Latest Public Sector News

07.01.16

Ministers consider higher pay bands for new Civil Service roles

Cabinet Office minister Matt Hancock is reportedly developing plans to introduce higher pay bands in the Civil Service for project manager jobs spanning finance and IT, designed to run major Whitehall contracts.

The plan, originally floated by Civil Service chief John Manzoni last year, could raise the highest pay at the highest levels to £300,000 – significantly higher than the £200,000 ceiling for senior officials. The head of the Civil Service, Sir Jeremy Heywood, gets £195,000 a year.

Civil Service posts with pay grades above £145,000 a year must be approved by the Treasury, but it is unclear whether the new posts will fall under the same regulations. More details are expected during the spring, in the new financial year.

Hancock’s plans are designed to attract a wider base of specialist commercial skills to push forward with major projects that are often outsourced to contractors instead – especially in light of the current public sector 1% pay freeze.

As well as the enhanced pay, the roles would come with bespoke terms and conditions, yet to be decided – including the potential to receive Civil Service pension entitlements.

Jonathan Isaby, chief executive of the TaxPayers’ Alliance, said most people will be “instinctively concerned about the recruitment of extra staff on new higher salary bands”.

“Ministers must be mindful of the need to keep a lid on unjustifiable large pay packages,” he said.

But a Cabinet Office spokesman said developing commercial, digital and other specialist capability is a key priority for the Civil Service, “to ensure that we attract and retain talented specialists”.

“We are developing proposals to build clear career paths, high quality learning and development products, and reward packages that allows the civil service to improve specialist capability and therefore the delivery of public services,” he added.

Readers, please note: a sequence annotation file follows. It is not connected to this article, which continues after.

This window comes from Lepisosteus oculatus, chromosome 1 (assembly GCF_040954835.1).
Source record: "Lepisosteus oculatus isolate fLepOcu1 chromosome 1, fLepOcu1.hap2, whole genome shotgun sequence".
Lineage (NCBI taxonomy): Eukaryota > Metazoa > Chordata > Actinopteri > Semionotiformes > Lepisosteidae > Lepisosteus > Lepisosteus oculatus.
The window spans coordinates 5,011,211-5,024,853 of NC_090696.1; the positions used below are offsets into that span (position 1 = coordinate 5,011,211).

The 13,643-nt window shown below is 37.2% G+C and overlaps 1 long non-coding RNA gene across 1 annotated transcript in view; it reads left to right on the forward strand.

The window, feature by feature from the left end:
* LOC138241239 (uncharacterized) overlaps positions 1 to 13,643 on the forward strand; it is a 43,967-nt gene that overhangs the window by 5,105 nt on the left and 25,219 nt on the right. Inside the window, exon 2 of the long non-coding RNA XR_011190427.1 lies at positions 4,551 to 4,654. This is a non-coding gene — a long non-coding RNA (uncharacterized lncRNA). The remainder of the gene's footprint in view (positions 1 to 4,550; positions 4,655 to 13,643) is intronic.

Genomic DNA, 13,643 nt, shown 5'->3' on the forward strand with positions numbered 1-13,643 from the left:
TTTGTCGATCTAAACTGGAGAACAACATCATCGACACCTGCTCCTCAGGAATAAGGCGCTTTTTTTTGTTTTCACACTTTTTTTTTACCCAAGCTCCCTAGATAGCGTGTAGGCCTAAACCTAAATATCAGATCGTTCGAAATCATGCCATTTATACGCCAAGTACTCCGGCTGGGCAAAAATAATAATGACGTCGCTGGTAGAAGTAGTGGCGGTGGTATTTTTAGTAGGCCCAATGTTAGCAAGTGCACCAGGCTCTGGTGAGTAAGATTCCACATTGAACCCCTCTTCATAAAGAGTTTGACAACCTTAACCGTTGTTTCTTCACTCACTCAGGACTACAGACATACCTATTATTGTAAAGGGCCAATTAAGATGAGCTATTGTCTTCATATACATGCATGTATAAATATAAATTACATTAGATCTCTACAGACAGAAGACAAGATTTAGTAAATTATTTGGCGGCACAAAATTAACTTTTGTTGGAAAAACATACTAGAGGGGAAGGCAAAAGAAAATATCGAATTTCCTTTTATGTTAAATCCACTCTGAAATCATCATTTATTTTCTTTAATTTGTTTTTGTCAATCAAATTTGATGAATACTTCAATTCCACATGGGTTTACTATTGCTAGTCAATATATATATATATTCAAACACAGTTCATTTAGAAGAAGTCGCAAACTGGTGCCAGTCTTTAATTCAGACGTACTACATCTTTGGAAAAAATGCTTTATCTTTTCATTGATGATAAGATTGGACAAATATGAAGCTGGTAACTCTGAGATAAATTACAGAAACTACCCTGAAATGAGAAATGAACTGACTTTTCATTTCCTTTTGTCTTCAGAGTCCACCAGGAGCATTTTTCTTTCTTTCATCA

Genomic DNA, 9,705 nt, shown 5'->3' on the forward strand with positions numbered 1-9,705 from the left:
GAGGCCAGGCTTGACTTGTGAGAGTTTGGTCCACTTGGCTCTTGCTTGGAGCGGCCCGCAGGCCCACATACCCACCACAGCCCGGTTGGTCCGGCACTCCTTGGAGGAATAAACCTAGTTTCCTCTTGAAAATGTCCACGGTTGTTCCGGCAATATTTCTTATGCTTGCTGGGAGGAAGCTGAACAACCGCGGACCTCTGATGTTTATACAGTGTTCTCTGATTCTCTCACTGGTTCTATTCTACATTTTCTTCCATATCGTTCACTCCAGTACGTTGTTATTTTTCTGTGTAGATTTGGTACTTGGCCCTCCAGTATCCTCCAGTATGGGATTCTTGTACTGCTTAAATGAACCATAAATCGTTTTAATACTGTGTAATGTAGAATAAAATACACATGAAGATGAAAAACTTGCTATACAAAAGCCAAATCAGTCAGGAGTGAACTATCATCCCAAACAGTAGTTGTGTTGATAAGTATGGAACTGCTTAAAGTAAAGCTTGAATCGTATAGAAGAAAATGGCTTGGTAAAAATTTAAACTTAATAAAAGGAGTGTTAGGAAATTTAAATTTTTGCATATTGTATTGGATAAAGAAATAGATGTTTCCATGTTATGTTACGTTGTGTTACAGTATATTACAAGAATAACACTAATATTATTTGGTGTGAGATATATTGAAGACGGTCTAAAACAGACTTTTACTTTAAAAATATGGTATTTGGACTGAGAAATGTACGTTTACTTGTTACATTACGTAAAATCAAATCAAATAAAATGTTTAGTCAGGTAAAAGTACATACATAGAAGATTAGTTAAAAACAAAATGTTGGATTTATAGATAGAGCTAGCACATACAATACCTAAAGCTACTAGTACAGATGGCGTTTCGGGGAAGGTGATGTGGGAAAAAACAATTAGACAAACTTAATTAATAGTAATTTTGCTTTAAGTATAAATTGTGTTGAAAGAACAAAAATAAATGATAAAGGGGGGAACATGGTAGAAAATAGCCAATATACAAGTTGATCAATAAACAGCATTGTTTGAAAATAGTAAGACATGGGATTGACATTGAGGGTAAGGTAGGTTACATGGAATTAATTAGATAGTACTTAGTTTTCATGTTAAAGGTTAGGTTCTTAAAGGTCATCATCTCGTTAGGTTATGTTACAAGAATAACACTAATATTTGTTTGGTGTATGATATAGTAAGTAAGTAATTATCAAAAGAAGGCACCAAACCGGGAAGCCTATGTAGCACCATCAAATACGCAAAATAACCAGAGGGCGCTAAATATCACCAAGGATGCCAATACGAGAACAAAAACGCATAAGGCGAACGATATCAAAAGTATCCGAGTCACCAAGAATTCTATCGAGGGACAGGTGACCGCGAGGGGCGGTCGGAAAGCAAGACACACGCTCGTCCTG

The proposals also come at the right time given yesterday’s scathing National Audit Office report claiming one-third of major public sector projects due for delivery in the next five years may be completely unachievable.

The auditor slammed central government and its departments for consistent project failures as a result of poor portfolio management, no data consistency, weak early planning, lack of accountability and a lack of capacity to undertake more projects.

(Top image: Dominic Lipinski/PA Wire)

Comments

Clive Sparrow   07/01/2016 at 12:33

John Manzoni and Matt Hancock need first to sort out deeply ingrained Whitehall problems around confused project accountabilities, fuzzy decision-making and weak governance - otherwise higher Civil Service salaries spent on bringing in private sector people will be money wasted!

Nigel   07/01/2016 at 14:38

Well done to the minister, its great to see him awarding higher and higher pay scales for the top earners, no doubt some Tory pals might get a nod, I have been a civil servant for 30 years, I joined when the wages were half of what my friends were earning at the time, but decided to play the long game and give my loyalty to the Civil service, 30 years later I am being offered a pay cut each year, because the 1 per cent increase does not cover price rises overall, I get no recognition for my 30 years and yet the MPs award themselves hefty pay rises, I am sick of the top earners dictating what we should do and how poor the country is and we should all suffer together, lets see some evidence of your suffering chaps.

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